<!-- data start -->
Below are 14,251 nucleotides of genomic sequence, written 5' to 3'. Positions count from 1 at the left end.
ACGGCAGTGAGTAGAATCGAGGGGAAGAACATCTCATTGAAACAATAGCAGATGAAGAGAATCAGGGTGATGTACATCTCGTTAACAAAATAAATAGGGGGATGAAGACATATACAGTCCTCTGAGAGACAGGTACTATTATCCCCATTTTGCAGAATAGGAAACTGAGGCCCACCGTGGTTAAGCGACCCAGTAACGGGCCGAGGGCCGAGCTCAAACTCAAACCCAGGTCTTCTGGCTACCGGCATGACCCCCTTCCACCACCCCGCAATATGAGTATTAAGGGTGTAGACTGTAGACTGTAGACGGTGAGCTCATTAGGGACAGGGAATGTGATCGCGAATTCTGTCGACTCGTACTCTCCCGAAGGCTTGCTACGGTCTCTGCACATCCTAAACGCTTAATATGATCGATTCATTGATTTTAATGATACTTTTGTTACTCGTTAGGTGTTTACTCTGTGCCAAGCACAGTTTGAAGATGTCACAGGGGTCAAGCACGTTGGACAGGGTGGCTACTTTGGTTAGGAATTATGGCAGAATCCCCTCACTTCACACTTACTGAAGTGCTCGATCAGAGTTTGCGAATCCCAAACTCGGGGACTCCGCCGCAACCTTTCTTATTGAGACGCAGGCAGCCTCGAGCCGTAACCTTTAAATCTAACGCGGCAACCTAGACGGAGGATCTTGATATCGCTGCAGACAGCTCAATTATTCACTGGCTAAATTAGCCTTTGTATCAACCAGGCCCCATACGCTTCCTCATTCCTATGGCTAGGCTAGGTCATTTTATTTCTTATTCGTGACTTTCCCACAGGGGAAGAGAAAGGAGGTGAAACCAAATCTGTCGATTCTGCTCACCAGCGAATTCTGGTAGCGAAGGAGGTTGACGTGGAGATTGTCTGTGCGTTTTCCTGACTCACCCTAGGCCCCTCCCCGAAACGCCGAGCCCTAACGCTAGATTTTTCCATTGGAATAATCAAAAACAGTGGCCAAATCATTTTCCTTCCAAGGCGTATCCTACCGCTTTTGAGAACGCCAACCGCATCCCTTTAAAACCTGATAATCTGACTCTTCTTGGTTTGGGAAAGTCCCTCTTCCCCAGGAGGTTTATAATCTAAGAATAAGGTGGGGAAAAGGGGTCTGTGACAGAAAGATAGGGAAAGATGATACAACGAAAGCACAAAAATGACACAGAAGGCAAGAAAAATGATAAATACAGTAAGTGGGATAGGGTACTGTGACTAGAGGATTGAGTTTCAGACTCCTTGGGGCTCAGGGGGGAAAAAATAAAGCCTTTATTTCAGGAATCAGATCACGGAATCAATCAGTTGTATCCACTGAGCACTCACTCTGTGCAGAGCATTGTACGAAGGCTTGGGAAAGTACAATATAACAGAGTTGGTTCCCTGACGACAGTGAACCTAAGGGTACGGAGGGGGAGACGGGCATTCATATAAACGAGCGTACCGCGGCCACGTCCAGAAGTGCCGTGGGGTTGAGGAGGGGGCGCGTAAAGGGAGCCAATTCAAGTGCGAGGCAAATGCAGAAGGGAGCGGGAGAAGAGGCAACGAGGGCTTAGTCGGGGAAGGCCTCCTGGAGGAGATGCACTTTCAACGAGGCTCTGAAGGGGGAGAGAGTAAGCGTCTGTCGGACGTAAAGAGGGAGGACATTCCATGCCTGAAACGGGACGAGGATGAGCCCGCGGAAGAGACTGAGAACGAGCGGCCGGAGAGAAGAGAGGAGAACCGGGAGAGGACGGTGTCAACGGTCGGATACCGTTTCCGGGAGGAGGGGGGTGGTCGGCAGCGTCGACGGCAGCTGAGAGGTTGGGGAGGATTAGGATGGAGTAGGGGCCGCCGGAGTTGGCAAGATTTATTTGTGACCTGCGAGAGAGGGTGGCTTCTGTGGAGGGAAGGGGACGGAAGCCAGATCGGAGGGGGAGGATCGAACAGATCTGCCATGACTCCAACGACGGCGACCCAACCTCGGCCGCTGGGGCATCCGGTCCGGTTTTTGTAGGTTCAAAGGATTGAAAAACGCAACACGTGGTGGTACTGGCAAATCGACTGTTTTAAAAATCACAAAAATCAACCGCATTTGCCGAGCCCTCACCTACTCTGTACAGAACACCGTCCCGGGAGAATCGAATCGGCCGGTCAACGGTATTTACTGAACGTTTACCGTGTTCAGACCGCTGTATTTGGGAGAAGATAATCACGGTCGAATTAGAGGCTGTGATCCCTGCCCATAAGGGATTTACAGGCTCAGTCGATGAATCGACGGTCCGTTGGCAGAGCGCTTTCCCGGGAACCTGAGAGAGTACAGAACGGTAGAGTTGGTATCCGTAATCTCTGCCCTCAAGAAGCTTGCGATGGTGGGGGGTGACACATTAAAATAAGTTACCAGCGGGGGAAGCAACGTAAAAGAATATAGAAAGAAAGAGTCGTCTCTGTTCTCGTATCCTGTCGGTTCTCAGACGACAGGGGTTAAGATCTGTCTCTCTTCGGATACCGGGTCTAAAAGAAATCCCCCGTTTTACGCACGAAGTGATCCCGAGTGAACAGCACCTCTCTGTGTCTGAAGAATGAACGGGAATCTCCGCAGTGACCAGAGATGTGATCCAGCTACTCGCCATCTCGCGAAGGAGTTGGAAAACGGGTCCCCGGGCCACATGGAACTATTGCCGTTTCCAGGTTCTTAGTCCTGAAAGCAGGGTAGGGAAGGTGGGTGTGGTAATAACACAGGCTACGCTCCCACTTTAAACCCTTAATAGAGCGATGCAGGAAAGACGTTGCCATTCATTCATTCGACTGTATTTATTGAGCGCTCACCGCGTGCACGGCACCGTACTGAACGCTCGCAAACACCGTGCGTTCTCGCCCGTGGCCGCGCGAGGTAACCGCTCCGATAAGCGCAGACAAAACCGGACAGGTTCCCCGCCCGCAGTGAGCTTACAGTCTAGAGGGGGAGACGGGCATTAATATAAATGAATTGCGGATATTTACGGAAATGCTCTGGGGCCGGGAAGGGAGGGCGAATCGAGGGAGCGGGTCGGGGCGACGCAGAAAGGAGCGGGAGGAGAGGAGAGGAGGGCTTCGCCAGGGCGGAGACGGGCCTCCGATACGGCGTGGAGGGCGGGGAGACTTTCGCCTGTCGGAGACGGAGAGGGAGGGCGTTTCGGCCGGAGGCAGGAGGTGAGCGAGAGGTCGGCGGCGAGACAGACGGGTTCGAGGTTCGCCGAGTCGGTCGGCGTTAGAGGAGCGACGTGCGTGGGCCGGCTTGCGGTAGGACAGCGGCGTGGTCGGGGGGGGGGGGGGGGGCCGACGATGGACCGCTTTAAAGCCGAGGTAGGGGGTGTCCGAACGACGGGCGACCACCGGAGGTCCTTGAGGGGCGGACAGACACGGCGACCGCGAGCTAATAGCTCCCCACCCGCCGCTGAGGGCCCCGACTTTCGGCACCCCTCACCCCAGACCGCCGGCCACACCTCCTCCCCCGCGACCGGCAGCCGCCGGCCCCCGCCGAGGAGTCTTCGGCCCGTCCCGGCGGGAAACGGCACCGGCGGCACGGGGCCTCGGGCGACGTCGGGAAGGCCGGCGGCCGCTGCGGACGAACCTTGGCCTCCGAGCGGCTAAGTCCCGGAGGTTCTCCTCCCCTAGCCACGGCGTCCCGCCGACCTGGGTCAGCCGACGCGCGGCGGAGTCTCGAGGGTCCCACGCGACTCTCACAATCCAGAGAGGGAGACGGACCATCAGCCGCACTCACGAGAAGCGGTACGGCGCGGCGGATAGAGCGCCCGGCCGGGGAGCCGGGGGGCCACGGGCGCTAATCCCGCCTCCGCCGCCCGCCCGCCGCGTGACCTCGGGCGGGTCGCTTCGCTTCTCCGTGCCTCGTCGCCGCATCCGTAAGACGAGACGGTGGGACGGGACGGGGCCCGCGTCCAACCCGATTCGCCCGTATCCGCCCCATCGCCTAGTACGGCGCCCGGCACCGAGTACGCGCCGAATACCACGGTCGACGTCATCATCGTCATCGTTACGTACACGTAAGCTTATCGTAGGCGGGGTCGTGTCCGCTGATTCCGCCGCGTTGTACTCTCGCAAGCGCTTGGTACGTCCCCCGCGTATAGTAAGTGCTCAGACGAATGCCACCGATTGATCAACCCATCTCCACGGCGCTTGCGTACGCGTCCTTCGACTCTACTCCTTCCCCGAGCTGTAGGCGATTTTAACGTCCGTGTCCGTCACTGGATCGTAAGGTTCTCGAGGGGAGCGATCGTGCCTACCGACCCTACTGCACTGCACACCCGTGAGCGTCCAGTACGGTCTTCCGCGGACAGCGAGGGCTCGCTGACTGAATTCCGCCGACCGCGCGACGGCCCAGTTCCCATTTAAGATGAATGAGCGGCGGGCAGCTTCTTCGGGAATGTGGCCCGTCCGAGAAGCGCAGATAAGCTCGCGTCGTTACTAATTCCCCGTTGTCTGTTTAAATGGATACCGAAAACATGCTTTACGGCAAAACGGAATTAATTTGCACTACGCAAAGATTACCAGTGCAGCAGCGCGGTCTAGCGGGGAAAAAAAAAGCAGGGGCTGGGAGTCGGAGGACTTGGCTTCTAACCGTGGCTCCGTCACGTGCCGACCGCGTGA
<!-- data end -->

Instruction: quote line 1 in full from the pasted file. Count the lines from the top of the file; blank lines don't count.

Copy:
Below are 14,251 nucleotides of genomic sequence, written 5' to 3'. Positions count from 1 at the left end.